$$ \prod_{r \geq 1}\left(1+\frac{1}{2^r}\right) \approx 2^{-\frac{11}{24}} e^{\frac{\pi^2}{12\log 2}}=\exp\left(\frac{\pi^2}{12\log 2}-\frac{11\log 2}{24}\right)$$ where the approximation error is less than $1.1\cdot 10^{-12}$ (!!!).

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Do you actually mean that $r$ starts at 1?
My hint is, apply logarithm to break the LHS into a sum, and evaluate the sum by an integral.
After such operation, the inequality turns into such an equivalent form as: $$\displaystyle\sum_{r=1}^{\infty}\ln(1+(\frac{1}{2})^r)<\ln(\frac{5}{2})$$ Now that the value RHS is quite easy to evaluate, it is approximately $0.916291$. So all we have to do is evaluate the LHS.
For such evaluation about a sum concerning consecutive integers there is a quite useful trick (although not an exact evaluation, yet useful at most times, esp. in proving an inequality). First we need to know what the plot of $y=\ln(1+(1/2)^x)$ looks like. So I made a plot using Maple (see below). Obviously it is ever-decreasing and downward convex in $\mathbb R^{+}$. In fact, as you will later see, the only two things that matter in our evaluation is whether the function is an increasing or decreasing one and whether it is upward convex or downward convex, so we don't necessarily have to turn to Maple, calculating $y'$ and $y''$ by hand will also do. Well, that depends on whether you have a plotting software at hand.
enter image description here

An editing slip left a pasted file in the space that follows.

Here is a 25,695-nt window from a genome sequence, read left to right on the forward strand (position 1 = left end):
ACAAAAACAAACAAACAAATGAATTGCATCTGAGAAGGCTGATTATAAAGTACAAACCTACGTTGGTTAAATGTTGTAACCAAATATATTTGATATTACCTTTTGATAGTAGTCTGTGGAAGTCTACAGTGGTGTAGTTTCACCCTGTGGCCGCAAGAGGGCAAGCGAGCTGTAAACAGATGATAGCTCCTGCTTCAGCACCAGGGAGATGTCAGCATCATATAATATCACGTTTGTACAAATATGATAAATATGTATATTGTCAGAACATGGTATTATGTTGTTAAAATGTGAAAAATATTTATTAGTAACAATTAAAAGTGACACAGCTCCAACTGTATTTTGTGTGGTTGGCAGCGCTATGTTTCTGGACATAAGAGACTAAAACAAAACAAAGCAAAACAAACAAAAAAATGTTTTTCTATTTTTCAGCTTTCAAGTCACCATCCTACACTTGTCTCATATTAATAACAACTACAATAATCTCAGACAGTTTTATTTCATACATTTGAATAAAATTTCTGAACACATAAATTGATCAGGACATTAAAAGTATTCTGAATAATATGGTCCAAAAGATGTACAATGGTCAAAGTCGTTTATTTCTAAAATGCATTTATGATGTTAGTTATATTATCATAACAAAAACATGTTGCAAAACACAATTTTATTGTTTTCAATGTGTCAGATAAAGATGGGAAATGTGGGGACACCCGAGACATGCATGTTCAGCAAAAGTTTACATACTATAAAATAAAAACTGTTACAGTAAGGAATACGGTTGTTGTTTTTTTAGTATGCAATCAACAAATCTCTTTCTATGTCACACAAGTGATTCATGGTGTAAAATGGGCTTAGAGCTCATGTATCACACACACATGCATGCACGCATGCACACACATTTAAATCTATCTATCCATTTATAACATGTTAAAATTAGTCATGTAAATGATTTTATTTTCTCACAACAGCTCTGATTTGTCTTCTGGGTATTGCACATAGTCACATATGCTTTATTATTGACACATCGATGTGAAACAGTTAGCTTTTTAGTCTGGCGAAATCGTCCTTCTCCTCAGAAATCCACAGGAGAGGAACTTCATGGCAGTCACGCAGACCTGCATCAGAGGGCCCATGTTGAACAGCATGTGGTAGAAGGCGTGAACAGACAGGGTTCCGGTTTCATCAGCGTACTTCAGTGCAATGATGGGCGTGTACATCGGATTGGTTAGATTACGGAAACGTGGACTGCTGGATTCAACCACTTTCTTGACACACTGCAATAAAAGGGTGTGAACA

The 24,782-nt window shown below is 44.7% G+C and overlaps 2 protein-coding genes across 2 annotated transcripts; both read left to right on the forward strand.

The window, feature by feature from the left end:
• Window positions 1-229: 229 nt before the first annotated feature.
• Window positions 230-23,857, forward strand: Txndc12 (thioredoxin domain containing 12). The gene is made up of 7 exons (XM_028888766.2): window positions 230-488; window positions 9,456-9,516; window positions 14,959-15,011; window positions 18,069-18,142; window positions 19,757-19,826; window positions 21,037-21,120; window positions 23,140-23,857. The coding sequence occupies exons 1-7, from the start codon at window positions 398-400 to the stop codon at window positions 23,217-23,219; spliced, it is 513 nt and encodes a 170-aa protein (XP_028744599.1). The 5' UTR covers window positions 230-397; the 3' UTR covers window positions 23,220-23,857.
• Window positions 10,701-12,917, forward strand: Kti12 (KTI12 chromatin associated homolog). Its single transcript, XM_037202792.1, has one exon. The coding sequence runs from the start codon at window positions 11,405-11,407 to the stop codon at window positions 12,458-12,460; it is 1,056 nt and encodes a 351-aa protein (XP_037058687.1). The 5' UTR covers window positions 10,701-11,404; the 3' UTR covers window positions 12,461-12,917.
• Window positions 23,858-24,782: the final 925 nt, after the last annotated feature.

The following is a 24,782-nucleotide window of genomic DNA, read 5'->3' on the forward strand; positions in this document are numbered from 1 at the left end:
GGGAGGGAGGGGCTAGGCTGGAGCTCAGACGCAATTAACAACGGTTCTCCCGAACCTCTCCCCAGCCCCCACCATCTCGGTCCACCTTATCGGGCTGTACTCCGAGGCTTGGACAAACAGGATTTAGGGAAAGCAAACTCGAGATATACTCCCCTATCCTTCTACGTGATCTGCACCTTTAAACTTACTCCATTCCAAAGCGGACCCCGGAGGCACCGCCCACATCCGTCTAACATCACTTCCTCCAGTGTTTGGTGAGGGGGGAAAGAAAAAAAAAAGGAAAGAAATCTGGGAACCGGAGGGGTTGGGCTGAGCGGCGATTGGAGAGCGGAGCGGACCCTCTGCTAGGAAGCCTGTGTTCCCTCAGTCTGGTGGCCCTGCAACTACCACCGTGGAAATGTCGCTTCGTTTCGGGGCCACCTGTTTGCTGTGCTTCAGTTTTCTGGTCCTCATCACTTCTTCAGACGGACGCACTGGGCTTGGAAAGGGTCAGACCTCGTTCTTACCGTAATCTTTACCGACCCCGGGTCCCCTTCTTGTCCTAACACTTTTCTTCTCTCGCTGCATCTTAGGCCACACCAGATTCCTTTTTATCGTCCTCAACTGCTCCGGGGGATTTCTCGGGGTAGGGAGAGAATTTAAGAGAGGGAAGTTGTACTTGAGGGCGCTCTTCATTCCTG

Ok, so back to the subject, we are now evaluating one term, like $\ln(1+(1/2)^{k+1})$, in the LHS sum. Note that what we are to prove is a "$<$" inequality. Therefore, we naturally want to make a "$<$" evaluation. From the plot, it is very geometrically clear that $\ln(1+(1/2)^{k+1})$ just amounts to the area of a "block" with the width $1$ and the height $\ln(1+(1/2)^{k+1})$, which is exactly the leftmost block shown in the plot. And likewise, the next term $\ln(1+(1/2)^{k+2})$ amounts to the second block from the left......
Now let the "first block" be the one from $0$ to $1$, say, the "k-th" block from $(k-1)$ to $k$. Since all the blocks are strictly below the function's plot, we have $$LHS<\int_{0}^{+\infty} \ln(1+(1/2)^x)dx $$ where the RHS, calculated by Maple, is $1.18657$. Oops, that doesn't look like what we want! But don't worry, it just means that our evaluation is much too surplus. We can get rid of the "overflow" easily just by putting our evaluation some blocks forward. Try starting our "block evaluation" from $x=10$, say, from the eleventh term $\ln(1+(1/2)^{11})$ $$LHS<\displaystyle\sum_{r=1}^{10}\ln(1+(\frac{1}{2})^r)+\int_{10}^{+\infty} \ln(1+(1/2)^x)dx$$ This time we must turn to software for numerical calculation. Maple tells me that (only the first $6$ digits are shown here, in fact it tells much more) $$\displaystyle\sum_{r=1}^{10}\ln(1+(\frac{1}{2})^r) \approx 0.867900$$ $$\int_{10}^{+\infty} \ln(1+(1/2)^x)dx=0.001409$$ Put them together, and the sum, by no means, will exceed $0.9$, let alone $0.916291$. Therefore, at long last, we can claim for certain that $$LHS<0.9<RHS$$ QED.